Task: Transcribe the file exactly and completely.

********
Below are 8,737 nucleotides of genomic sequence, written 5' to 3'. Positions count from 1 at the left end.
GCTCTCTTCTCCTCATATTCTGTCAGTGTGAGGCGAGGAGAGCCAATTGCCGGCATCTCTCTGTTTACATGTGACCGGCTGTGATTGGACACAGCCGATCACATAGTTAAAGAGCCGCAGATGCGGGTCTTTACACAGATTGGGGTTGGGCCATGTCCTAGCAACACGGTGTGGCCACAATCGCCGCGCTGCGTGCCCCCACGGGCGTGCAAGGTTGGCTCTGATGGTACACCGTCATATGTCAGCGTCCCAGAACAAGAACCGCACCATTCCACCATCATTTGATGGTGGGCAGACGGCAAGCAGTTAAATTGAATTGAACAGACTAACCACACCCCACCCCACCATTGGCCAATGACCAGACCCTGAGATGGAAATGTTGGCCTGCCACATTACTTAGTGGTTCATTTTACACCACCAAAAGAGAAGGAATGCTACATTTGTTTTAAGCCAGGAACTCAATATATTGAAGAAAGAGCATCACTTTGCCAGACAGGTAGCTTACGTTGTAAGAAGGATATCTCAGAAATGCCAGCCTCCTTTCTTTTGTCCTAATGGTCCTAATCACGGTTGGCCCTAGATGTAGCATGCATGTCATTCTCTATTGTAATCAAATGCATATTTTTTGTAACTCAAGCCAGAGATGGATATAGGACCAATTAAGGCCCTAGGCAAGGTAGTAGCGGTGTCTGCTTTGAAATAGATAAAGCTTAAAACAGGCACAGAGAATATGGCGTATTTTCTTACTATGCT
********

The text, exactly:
Below are 8,737 nucleotides of genomic sequence, written 5' to 3'. Positions count from 1 at the left end.
GCTCTCTTCTCCTCATATTCTGTCAGTGTGAGGCGAGGAGAGCCAATTGCCGGCATCTCTCTGTTTACATGTGACCGGCTGTGATTGGACACAGCCGATCACATAGTTAAAGAGCCGCAGATGCGGGTCTTTACACAGATTGGGGTTGGGCCATGTCCTAGCAACACGGTGTGGCCACAATCGCCGCGCTGCGTGCCCCCACGGGCGTGCAAGGTTGGCTCTGATGGTACACCGTCATATGTCAGCGTCCCAGAACAAGAACCGCACCATTCCACCATCATTTGATGGTGGGCAGACGGCAAGCAGTTAAATTGAATTGAACAGACTAACCACACCCCACCCCACCATTGGCCAATGACCAGACCCTGAGATGGAAATGTTGGCCTGCCACATTACTTAGTGGTTCATTTTACACCACCAAAAGAGAAGGAATGCTACATTTGTTTTAAGCCAGGAACTCAATATATTGAAGAAAGAGCATCACTTTGCCAGACAGGTAGCTTACGTTGTAAGAAGGATATCTCAGAAATGCCAGCCTCCTTTCTTTTGTCCTAATGGTCCTAATCACGGTTGGCCCTAGATGTAGCATGCATGTCATTCTCTATTGTAATCAAATGCATATTTTTTGTAACTCAAGCCAGAGATGGATATAGGACCAATTAAGGCCCTAGGCAAGGTAGTAGCGGTGTCTGCTTTGAAATAGATAAAGCTTAAAACAGGCACAGAGAATATGGCGTATTTTCTTACTATGCT